Governor’s Fund

The Governor’s Fund provides approximately $3 billion to be divided proportionally among States based on a formula set forth in the law. Governors will be permitted to use the funds for three specific purposes, two of which are available to provide aid to LEAs: 1) emergency support through grants to LEAs that the State “deems have been most significantly impacted by coronavirus to support the ability of such [LEAs] to continue to provide educational services to their students and to support the on-going functionality of the [LEA]”; and 2) support to any other institution of higher education, LEA, or education-related entity that the Governor deems essential for a) carrying out emergency educational services to students pursuant to federal law, b) providing care and early childhood education, social and emotional support, and c) protecting education-related jobs.

K-12 Fund

The $13.5 billion K-12 Fund is to be divided among the States in the same proportion that each State received funding pursuant to Title I, Part A of the Elementary and Secondary Education Act of 1965 (“ESEA”) in the most recent fiscal year. The funds will be made available to the State if its application is approved by the DOE. The law requires each State to allocate not less than 90 percent of the funds as subgrants to LEAs in proportion to the amount of funds the LEAs received pursuant to Title I, Part A of the ESEA in the most recent fiscal year. The disbursement of the remaining 10 percent would appear to be at the discretion of the State.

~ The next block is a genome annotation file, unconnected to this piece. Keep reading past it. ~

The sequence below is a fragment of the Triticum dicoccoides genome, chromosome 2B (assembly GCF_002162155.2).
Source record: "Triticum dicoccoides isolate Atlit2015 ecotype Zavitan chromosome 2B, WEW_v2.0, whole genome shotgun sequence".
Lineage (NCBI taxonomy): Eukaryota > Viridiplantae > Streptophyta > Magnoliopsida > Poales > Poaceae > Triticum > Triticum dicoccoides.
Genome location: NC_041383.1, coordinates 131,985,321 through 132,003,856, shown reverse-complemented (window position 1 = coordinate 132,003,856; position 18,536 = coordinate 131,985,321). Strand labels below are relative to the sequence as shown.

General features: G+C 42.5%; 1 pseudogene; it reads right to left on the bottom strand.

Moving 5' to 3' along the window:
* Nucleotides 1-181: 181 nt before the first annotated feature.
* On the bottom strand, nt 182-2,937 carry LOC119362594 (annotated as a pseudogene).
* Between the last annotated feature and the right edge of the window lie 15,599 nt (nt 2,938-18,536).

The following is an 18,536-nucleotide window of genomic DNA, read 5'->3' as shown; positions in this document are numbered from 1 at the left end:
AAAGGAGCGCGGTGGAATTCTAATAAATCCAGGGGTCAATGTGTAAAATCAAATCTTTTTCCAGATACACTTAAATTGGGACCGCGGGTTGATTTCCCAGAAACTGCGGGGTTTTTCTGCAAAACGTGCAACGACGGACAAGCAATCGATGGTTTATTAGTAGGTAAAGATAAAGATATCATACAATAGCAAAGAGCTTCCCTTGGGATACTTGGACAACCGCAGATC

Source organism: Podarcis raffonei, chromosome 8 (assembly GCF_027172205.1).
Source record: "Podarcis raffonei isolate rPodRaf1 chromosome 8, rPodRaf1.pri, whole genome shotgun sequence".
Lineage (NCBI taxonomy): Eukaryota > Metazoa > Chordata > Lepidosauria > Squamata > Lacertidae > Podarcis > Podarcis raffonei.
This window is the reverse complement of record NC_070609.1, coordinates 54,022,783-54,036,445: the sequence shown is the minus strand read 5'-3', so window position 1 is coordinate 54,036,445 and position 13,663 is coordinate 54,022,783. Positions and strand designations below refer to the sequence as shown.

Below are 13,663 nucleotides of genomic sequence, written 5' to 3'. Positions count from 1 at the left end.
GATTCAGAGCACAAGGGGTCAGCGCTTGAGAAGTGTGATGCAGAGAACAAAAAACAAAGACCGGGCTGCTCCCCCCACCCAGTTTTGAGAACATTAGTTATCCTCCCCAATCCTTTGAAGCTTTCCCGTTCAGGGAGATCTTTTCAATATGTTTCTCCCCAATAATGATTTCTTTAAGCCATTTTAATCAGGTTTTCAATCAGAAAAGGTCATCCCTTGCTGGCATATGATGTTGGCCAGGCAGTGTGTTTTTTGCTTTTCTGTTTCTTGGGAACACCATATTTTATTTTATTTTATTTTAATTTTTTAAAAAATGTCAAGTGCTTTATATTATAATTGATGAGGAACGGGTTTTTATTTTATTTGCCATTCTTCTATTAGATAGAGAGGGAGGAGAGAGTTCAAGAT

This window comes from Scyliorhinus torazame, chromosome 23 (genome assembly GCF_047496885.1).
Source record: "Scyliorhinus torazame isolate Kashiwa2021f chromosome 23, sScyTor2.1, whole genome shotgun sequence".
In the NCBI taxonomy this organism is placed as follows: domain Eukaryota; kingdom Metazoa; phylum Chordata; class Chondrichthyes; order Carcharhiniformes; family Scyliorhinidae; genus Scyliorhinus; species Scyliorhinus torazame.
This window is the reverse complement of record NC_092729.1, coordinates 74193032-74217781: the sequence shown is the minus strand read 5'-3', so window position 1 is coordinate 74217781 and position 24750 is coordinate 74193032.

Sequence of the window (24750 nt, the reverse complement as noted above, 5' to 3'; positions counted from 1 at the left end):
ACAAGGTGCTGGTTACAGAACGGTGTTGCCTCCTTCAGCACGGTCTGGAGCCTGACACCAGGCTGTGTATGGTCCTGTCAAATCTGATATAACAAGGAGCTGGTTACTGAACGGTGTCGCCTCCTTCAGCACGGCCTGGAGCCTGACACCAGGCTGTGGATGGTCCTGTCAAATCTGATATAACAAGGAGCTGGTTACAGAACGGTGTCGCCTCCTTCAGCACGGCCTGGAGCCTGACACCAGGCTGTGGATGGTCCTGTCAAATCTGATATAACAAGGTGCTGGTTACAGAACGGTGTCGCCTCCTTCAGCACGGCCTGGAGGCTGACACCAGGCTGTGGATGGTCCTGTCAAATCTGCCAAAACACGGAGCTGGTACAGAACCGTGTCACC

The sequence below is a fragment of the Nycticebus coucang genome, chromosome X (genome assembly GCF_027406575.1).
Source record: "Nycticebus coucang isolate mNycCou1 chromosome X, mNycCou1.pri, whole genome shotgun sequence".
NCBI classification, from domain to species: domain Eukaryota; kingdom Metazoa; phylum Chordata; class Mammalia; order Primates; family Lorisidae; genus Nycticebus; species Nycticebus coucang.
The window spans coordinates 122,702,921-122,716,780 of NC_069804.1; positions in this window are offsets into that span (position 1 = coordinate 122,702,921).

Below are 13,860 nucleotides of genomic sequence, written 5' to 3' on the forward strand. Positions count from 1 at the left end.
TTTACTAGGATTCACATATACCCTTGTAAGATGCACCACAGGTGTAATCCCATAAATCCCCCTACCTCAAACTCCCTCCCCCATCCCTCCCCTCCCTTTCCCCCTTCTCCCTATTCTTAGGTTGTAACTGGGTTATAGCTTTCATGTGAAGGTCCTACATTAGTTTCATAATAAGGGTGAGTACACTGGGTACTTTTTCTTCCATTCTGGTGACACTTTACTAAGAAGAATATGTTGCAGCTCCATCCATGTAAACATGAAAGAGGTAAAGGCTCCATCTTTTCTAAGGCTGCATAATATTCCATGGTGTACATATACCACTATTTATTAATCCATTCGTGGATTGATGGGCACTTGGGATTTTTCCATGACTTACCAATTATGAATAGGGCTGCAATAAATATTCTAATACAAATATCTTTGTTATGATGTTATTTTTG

An LEA that is awarded a K-12 Fund grant may use the funds for any of twelve approved uses:

        1. Any activity authorized by the ESEA, including the Individuals with Disabilities Education Act (“IDEA”), the Adult Education and Family Literacy Act, the Carl D. Perkins Career and Technical Education Act of 2006, or subtitle B of Title VII of the McKinney-Vento Homeless Assistance Act;
        2. Coordination of preparedness and response efforts of LEAs with State and local public health departments, and other relevant agencies, to improve coordinated responses among the entities concerning the coronavirus;
        3. Providing principals and other school leaders with the resources necessary to address the needs of their individual schools;